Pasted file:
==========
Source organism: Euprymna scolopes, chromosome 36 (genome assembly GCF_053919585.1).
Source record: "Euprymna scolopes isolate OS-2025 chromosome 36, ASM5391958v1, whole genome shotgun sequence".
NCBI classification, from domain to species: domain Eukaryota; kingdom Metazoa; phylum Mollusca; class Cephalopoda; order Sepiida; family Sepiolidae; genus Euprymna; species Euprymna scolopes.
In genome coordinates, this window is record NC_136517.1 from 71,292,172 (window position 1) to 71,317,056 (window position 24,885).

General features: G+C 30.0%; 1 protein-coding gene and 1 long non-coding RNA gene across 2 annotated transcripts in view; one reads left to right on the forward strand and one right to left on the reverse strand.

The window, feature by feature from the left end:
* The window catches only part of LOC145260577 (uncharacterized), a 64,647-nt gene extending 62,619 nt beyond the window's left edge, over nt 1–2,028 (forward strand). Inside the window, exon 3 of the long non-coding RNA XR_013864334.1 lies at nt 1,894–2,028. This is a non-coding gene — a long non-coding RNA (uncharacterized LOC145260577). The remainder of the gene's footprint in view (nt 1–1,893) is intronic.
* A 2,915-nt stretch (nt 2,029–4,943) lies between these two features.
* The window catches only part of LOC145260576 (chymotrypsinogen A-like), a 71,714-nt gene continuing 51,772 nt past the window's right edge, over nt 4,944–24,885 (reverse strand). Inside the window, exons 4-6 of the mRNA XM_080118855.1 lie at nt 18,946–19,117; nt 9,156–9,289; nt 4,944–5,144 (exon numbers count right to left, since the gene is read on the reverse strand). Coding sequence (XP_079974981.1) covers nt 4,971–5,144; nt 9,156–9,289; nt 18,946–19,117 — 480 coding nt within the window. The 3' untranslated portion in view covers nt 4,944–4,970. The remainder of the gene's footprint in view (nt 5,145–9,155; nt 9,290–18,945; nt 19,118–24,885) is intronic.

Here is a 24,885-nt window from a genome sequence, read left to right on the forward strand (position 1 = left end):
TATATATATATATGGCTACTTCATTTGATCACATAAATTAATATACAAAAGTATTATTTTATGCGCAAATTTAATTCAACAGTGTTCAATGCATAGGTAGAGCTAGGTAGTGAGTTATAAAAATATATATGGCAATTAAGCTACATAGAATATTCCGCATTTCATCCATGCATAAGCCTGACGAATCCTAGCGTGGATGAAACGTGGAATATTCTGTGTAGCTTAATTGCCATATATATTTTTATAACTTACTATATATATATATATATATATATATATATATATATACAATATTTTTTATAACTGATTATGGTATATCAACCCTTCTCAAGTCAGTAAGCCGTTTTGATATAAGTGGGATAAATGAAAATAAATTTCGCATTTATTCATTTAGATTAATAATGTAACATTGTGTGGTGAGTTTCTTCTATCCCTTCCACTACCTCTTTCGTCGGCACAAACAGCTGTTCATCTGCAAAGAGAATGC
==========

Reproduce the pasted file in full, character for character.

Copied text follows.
Source organism: Euprymna scolopes, chromosome 36 (genome assembly GCF_053919585.1).
Source record: "Euprymna scolopes isolate OS-2025 chromosome 36, ASM5391958v1, whole genome shotgun sequence".
NCBI classification, from domain to species: domain Eukaryota; kingdom Metazoa; phylum Mollusca; class Cephalopoda; order Sepiida; family Sepiolidae; genus Euprymna; species Euprymna scolopes.
In genome coordinates, this window is record NC_136517.1 from 71,292,172 (window position 1) to 71,317,056 (window position 24,885).

General features: G+C 30.0%; 1 protein-coding gene and 1 long non-coding RNA gene across 2 annotated transcripts in view; one reads left to right on the forward strand and one right to left on the reverse strand.

The window, feature by feature from the left end:
* The window catches only part of LOC145260577 (uncharacterized), a 64,647-nt gene extending 62,619 nt beyond the window's left edge, over nt 1–2,028 (forward strand). Inside the window, exon 3 of the long non-coding RNA XR_013864334.1 lies at nt 1,894–2,028. This is a non-coding gene — a long non-coding RNA (uncharacterized LOC145260577). The remainder of the gene's footprint in view (nt 1–1,893) is intronic.
* A 2,915-nt stretch (nt 2,029–4,943) lies between these two features.
* The window catches only part of LOC145260576 (chymotrypsinogen A-like), a 71,714-nt gene continuing 51,772 nt past the window's right edge, over nt 4,944–24,885 (reverse strand). Inside the window, exons 4-6 of the mRNA XM_080118855.1 lie at nt 18,946–19,117; nt 9,156–9,289; nt 4,944–5,144 (exon numbers count right to left, since the gene is read on the reverse strand). Coding sequence (XP_079974981.1) covers nt 4,971–5,144; nt 9,156–9,289; nt 18,946–19,117 — 480 coding nt within the window. The 3' untranslated portion in view covers nt 4,944–4,970. The remainder of the gene's footprint in view (nt 5,145–9,155; nt 9,290–18,945; nt 19,118–24,885) is intronic.

Here is a 24,885-nt window from a genome sequence, read left to right on the forward strand (position 1 = left end):
TATATATATATATGGCTACTTCATTTGATCACATAAATTAATATACAAAAGTATTATTTTATGCGCAAATTTAATTCAACAGTGTTCAATGCATAGGTAGAGCTAGGTAGTGAGTTATAAAAATATATATGGCAATTAAGCTACATAGAATATTCCGCATTTCATCCATGCATAAGCCTGACGAATCCTAGCGTGGATGAAACGTGGAATATTCTGTGTAGCTTAATTGCCATATATATTTTTATAACTTACTATATATATATATATATATATATATATATATATATACAATATTTTTTATAACTGATTATGGTATATCAACCCTTCTCAAGTCAGTAAGCCGTTTTGATATAAGTGGGATAAATGAAAATAAATTTCGCATTTATTCATTTAGATTAATAATGTAACATTGTGTGGTGAGTTTCTTCTATCCCTTCCACTACCTCTTTCGTCGGCACAAACAGCTGTTCATCTGCAAAGAGAATGC